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Interaction, Please

I read Judith Boettcher’s article [“Designing for the Virtual Interactive Classroom,” May 2005] and wanted to clarify a couple of things, particularly regarding the passage about the “interactive classroom” category of software.

I wanted to let you know that [contrary to the implications in the article] Horizon Wimba’s Live Classroom, Elluminate Live, and Centra Symposium ( are all “interactive classrooms”—online classrooms intended for interactive, synchronous learning among groups ideally no larger than 25 to 35 people. These software products all have remarkably similar features and functionality that reflect the face-to-face classroom. Therefore, like in real life, it is easier to have more interaction in a face-to-face classroom with a small number of students, just as it’s easier to have more interaction in an online classroom with a small number of students. (Just as a face-to-face, 200-person lecture will have less interactivity.)

The reason I mention this is because her assertion that “the expectation is that the faculty or presenter is in the ‘lecture’ knowledge-transmission mode, with limited expectation of students asking questions or dialoging with the presenter” is not accurate. Most faculty who use Horizon Wimba’s Live Classroom and Centra typically have classes of fewer than 15 students, therefore making it very easy to interact and collaborate. Although both Horizon Wimba’s Live Classroom and Centra are certainly capable of doing large-scale “broadcast” transmissions, such large-scale transmissions are atypical of their regular use (such as when we recorded Ms. Boettcher’s keynote at the 2001 League for Innovation Conference on Information Technology:
Matt Wasowski
Director, Marketing Communications
Horizon Wimba

Portal Plans

[To Columnist John Savarese:] Here’s an e-mail from someone in your distant past, when we were at Sweet Briar. I’ve read and enjoyed a number of your articles in Campus Technology and [formerly] in University Business. Just finished the article on library portals [May 2005]. Our university is working to install an institutional portal (Unicon Academus;, and I’m wondering to what extent our own plans to create a library portal (with Sirsi) will mesh with it.
Christopher A. Bean
Director of Libraries and
Faculty Senate President
Shenandoah University

New DeviceWall for iPod Security Threat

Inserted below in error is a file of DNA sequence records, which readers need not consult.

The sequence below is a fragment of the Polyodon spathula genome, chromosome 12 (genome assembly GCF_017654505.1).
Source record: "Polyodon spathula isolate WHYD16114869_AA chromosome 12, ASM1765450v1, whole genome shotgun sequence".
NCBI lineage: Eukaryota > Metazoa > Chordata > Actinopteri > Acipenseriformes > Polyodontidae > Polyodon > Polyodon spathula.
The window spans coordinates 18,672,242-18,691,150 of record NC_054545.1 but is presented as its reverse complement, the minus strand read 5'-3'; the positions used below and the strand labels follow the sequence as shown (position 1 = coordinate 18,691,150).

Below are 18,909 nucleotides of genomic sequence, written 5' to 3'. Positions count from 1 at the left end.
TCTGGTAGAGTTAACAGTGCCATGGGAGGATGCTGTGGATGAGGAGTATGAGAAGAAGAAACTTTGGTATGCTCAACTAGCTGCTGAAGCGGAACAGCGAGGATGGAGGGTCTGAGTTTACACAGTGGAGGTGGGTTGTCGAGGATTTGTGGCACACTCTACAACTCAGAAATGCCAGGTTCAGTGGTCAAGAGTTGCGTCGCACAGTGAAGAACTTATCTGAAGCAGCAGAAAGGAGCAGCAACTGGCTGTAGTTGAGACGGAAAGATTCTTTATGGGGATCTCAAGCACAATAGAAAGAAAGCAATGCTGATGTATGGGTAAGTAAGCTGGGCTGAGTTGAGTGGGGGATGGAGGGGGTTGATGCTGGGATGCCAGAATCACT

I read [Linda Briggs’] asset management article [May 2005]. You really hit it on the head; well done. But here is a fact: Apple sold more than five million iPod digital music players in the first three months of 2005, and 6GB of data can be transferred in two minutes using an iPod and a FireWire port. Universities have a new network security problem, and it’s no longer at the edge of the network. Removable media devices such as iPods, PDAs, and flash memory sticks pose a dangerous security risk. With 2GB memory sticks now available under $100 (and iPods around $400), it’s never been easier—or more affordable—to download information from a computer in minutes. In the wrong hands, this spells disaster. Imagine a student downloading a department’s testing information, or taking financial data. With the average word processing file between 25KB and 30KB, a student with a 20GB iPod could download more than 750,000 documents.

Deliberate or accidental, the damage caused by the misuse of removable media devices can be disastrous. Students can seriously endanger a university by taking sensitive information off site, introducing viruses, or simply creating a buildup of unwanted files on the network. Eliminating or controlling the use of these devices on campus is a key issue for IT managers looking to maintain an effective security strategy. [I’d like to tell your readers that] products like Centennial’s DeviceWall (just launched last month and new to the market) give IT managers the ability to control the usage of removable media devices on a network. DeviceWall’s ability to protect a network from unauthorized activity—while still allowing legitimate users to go about their business—maintains network integrity.
Thanks for your time.
Justin Hall
Senior Account Executive
Sterling Communications
(for Centennial Software)

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